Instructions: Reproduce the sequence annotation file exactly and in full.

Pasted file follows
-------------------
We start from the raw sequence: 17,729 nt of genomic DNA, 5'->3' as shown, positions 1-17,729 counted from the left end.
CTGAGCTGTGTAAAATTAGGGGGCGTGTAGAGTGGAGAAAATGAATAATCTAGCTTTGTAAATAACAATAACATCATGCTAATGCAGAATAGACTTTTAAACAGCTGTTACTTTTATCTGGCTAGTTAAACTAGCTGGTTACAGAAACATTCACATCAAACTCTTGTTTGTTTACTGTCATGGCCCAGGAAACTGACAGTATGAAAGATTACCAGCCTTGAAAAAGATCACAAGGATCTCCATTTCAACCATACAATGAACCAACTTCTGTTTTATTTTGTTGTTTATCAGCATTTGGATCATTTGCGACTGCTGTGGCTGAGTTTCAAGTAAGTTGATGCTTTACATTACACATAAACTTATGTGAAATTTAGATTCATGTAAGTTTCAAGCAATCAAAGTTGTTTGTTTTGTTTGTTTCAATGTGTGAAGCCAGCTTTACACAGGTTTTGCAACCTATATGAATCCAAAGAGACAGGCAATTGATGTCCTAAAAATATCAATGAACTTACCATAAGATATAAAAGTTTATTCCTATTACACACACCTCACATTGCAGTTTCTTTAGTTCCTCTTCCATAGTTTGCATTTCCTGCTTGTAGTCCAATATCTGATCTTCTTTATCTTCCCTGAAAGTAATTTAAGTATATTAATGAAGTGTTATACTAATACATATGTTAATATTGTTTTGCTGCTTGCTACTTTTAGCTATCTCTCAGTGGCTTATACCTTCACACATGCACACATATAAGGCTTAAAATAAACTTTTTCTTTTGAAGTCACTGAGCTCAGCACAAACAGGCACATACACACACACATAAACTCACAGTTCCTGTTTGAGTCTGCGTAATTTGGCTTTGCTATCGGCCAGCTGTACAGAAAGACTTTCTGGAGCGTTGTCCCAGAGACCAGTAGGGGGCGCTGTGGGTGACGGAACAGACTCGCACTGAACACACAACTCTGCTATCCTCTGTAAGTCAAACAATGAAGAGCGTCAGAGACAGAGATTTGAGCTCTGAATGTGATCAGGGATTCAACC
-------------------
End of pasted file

We start from the raw sequence: 17,729 nt of genomic DNA, 5'->3' as shown, positions 1-17,729 counted from the left end.
CTGAGCTGTGTAAAATTAGGGGGCGTGTAGAGTGGAGAAAATGAATAATCTAGCTTTGTAAATAACAATAACATCATGCTAATGCAGAATAGACTTTTAAACAGCTGTTACTTTTATCTGGCTAGTTAAACTAGCTGGTTACAGAAACATTCACATCAAACTCTTGTTTGTTTACTGTCATGGCCCAGGAAACTGACAGTATGAAAGATTACCAGCCTTGAAAAAGATCACAAGGATCTCCATTTCAACCATACAATGAACCAACTTCTGTTTTATTTTGTTGTTTATCAGCATTTGGATCATTTGCGACTGCTGTGGCTGAGTTTCAAGTAAGTTGATGCTTTACATTACACATAAACTTATGTGAAATTTAGATTCATGTAAGTTTCAAGCAATCAAAGTTGTTTGTTTTGTTTGTTTCAATGTGTGAAGCCAGCTTTACACAGGTTTTGCAACCTATATGAATCCAAAGAGACAGGCAATTGATGTCCTAAAAATATCAATGAACTTACCATAAGATATAAAAGTTTATTCCTATTACACACACCTCACATTGCAGTTTCTTTAGTTCCTCTTCCATAGTTTGCATTTCCTGCTTGTAGTCCAATATCTGATCTTCTTTATCTTCCCTGAAAGTAATTTAAGTATATTAATGAAGTGTTATACTAATACATATGTTAATATTGTTTTGCTGCTTGCTACTTTTAGCTATCTCTCAGTGGCTTATACCTTCACACATGCACACATATAAGGCTTAAAATAAACTTTTTCTTTTGAAGTCACTGAGCTCAGCACAAACAGGCACATACACACACACATAAACTCACAGTTCCTGTTTGAGTCTGCGTAATTTGGCTTTGCTATCGGCCAGCTGTACAGAAAGACTTTCTGGAGCGTTGTCCCAGAGACCAGTAGGGGGCGCTGTGGGTGACGGAACAGACTCGCACTGAACACACAACTCTGCTATCCTCTGTAAGTCAAACAATGAAGAGCGTCAGAGACAGAGATTTGAGCTCTGAATGTGATCAGGGATTCAACC